The crafting of a New York Times editorial is an august undertaking requiring the judicious involvement of a distinguished body of thinkers selected for their wisdom and forbearance. So I feel privileged to be able to present excerpts from the NYT’s January 13, 2011 editorial, along with notes explaining more fully the thought processes behind this morning’s profound missive to an eagerly awaiting nation:
First, here are excerpts from today's New York Times:
Editorial: As We Mourn
We should take the president’s message to heart and rise above partisanship.
... Mr. Obama called on ideological campaigners to stop vilifying their opponents. The only way to move forward after such a tragedy, he said, is to cast aside “point-scoring and pettiness.” … It was important that Mr. Obama transcend the debate about whose partisanship has been excessive and whose words have sown the most division and dread. This page and many others have identified those voices and called on them to stop demonizing their political opponents. ...
The president’s words were an important contrast to the ugliness that continues to swirl in some parts of the country. The accusation by Sarah Palin that “journalists and pundits” had committed a “blood libel” when they raised questions about overheated rhetoric was especially disturbing, given the grave meaning of that phrase in the history of the Jewish people. ...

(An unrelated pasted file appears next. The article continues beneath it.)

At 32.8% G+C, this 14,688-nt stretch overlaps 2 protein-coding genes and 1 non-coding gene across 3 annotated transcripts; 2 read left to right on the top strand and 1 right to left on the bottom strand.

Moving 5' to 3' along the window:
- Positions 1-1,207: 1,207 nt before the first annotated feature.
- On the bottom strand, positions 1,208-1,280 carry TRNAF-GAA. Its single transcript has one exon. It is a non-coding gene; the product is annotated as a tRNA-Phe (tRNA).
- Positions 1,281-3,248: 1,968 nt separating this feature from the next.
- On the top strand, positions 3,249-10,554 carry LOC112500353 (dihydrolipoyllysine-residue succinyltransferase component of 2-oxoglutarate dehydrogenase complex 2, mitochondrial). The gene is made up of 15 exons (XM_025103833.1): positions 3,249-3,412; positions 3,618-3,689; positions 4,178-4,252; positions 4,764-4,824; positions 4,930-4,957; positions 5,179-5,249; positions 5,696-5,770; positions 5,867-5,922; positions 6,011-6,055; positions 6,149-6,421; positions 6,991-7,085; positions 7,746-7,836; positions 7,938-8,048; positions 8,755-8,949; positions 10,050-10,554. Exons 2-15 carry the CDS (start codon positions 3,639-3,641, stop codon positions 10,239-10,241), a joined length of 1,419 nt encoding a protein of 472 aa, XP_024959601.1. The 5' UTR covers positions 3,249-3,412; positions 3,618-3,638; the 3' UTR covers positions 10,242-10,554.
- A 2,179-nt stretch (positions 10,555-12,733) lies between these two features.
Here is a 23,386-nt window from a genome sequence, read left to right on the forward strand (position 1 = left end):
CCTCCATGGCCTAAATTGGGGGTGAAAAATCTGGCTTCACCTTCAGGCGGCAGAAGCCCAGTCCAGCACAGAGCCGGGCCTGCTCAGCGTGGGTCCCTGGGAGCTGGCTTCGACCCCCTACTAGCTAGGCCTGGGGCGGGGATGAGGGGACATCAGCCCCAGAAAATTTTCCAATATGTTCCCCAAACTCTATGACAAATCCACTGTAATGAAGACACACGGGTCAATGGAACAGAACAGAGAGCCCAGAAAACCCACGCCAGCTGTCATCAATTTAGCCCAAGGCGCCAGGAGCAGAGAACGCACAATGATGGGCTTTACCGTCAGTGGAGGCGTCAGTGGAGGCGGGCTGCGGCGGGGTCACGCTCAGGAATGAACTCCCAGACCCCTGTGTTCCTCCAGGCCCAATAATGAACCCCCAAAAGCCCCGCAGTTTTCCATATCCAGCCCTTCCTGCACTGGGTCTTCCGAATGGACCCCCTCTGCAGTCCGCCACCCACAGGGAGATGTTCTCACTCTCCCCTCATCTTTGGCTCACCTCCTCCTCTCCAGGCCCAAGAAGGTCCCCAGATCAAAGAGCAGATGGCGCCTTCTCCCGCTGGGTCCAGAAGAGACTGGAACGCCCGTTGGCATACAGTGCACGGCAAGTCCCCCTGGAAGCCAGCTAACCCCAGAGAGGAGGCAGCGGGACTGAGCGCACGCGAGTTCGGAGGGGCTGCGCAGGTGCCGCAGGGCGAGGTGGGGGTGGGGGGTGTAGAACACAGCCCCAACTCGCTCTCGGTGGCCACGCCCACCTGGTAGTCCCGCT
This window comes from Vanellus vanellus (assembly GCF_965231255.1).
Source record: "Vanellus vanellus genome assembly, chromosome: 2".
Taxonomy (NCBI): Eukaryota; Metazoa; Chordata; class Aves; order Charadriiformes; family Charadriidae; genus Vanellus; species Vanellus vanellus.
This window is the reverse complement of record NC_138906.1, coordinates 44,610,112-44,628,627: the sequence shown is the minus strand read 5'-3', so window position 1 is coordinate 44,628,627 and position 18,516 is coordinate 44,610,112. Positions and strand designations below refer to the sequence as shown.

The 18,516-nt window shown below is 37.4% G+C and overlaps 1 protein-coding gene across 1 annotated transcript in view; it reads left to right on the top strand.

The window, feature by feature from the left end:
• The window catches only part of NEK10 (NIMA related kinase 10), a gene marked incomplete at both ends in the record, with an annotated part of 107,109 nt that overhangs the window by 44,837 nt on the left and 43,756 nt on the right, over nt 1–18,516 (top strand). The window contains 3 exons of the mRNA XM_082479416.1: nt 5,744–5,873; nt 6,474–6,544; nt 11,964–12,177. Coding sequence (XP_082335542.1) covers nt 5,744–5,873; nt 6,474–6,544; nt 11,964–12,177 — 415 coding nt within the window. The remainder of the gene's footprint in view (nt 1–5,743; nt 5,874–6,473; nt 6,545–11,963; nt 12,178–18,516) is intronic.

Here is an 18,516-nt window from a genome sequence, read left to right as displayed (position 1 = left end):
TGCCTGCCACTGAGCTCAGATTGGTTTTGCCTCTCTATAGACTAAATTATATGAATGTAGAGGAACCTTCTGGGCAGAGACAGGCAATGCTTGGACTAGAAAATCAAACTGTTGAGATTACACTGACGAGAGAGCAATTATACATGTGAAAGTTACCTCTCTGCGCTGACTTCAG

Earlier in the day, the speaker of the House, John Boehner, and the minority leader, Nancy Pelosi, issued their own, very welcome, calls to rise above partisanship.
And now some annotations:
Editorial: As We Mourn
We should take the president’s message to heart and rise above partisanship.Please note that we of the New York Times Editorial Board aren’t using the famous Editorial We here. By “we,” we don’t actually mean “us,” we mean "you." You should rise above partisanship, you hate-filled, nauseating, vomitous, anti-illegal immigration Republicans. Don’t you realize how vile you are? Didn’t you see Machete?As for our side, we’re always above partisanship. For example, when our Frank Rich, in his May 1, 2010 NYT column discussing SB1070, “If Only Arizona Were the Real Problem,” used the following terms in relation to you conservatives: “angry,” “virus,” “hysteria,” “vicious,” “bigoted,” “apoplexy,” “slimed,” “snarling,” “notorious,” “incendiary,” and “rage,” he was speaking out against divisiveness and vitriol. Your divisiveness and vitriol. Why can't you grasp simple concepts like that, you low IQ white trash?